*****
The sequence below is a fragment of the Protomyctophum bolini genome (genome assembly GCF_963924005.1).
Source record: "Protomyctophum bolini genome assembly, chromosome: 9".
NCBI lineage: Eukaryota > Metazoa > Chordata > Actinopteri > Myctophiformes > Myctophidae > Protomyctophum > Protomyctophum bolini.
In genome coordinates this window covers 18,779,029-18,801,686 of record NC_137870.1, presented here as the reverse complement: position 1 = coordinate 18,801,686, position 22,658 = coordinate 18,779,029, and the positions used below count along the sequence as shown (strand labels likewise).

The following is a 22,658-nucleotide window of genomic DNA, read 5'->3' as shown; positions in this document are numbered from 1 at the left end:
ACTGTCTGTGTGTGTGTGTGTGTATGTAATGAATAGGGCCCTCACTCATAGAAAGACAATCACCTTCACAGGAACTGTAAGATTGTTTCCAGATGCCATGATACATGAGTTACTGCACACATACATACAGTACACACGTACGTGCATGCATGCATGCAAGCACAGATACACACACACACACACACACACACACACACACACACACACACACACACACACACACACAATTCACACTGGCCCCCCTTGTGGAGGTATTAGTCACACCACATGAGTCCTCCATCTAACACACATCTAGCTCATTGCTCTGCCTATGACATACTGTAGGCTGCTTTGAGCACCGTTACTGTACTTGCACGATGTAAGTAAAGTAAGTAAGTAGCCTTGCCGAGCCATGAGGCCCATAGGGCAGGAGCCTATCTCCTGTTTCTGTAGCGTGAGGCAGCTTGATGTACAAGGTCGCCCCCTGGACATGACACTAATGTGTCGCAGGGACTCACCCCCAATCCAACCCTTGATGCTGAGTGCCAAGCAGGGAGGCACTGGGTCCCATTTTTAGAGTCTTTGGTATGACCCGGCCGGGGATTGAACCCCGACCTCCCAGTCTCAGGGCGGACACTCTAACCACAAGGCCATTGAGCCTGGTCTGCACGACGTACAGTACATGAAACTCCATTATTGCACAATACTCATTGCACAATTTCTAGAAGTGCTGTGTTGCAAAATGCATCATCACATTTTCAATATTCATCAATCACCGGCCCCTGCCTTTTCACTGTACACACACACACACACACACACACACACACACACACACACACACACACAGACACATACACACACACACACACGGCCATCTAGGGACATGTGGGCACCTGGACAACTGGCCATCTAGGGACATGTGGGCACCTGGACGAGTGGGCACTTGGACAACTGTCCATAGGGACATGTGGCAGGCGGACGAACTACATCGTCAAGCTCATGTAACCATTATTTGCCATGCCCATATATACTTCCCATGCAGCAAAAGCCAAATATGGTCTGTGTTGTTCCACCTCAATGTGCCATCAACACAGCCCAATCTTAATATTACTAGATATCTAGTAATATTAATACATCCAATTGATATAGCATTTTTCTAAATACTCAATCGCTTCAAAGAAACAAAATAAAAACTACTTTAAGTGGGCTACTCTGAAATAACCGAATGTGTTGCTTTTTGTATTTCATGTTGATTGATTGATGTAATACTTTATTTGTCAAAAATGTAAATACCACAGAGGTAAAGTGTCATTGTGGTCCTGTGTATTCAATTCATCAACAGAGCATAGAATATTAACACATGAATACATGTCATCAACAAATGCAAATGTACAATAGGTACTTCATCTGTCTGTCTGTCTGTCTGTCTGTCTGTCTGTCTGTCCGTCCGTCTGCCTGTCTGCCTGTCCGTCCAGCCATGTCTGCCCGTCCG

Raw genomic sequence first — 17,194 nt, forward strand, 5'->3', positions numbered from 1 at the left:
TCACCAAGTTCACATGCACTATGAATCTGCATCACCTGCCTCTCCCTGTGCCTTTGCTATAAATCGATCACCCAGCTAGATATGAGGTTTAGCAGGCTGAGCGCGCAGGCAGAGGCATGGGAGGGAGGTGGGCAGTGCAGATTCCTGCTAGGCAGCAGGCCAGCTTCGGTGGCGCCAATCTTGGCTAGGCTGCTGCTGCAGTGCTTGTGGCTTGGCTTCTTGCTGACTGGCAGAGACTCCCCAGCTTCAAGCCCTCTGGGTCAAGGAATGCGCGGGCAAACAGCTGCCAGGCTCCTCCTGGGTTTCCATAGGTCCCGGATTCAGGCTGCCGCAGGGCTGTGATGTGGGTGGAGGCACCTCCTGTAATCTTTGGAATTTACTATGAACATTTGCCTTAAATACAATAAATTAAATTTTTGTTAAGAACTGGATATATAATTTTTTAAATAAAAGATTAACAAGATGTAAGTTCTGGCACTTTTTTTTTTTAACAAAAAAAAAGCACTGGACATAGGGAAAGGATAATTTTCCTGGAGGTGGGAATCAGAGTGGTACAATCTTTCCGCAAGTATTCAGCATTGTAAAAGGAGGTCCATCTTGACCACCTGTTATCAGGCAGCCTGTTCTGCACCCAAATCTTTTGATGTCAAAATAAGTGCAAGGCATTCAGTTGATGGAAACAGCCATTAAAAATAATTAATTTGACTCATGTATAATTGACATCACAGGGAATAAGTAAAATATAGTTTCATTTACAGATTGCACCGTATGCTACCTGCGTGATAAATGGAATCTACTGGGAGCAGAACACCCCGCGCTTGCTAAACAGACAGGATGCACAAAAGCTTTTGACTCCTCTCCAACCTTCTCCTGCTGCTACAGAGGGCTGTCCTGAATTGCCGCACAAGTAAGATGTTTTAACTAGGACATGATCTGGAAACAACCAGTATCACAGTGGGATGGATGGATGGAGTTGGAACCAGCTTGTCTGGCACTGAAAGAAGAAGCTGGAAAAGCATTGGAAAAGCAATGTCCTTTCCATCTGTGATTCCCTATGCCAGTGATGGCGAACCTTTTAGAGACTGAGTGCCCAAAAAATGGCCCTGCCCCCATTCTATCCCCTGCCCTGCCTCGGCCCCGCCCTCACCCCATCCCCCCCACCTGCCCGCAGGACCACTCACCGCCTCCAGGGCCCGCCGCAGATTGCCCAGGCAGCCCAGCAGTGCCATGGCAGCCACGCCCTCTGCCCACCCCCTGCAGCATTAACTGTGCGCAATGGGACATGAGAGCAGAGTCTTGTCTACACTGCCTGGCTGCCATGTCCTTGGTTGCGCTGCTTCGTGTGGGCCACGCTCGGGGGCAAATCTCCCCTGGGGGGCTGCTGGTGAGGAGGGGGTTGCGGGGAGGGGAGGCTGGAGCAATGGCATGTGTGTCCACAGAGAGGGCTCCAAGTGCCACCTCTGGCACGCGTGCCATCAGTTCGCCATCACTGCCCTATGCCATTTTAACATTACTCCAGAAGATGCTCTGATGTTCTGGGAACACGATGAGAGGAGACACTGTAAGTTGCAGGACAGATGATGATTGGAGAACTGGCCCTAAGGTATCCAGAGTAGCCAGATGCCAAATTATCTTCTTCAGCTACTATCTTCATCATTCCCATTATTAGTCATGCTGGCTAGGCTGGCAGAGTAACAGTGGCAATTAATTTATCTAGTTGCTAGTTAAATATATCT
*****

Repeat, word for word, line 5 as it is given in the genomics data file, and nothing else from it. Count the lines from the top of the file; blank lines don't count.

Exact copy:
The following is a 22,658-nucleotide window of genomic DNA, read 5'->3' as shown; positions in this document are numbered from 1 at the left end: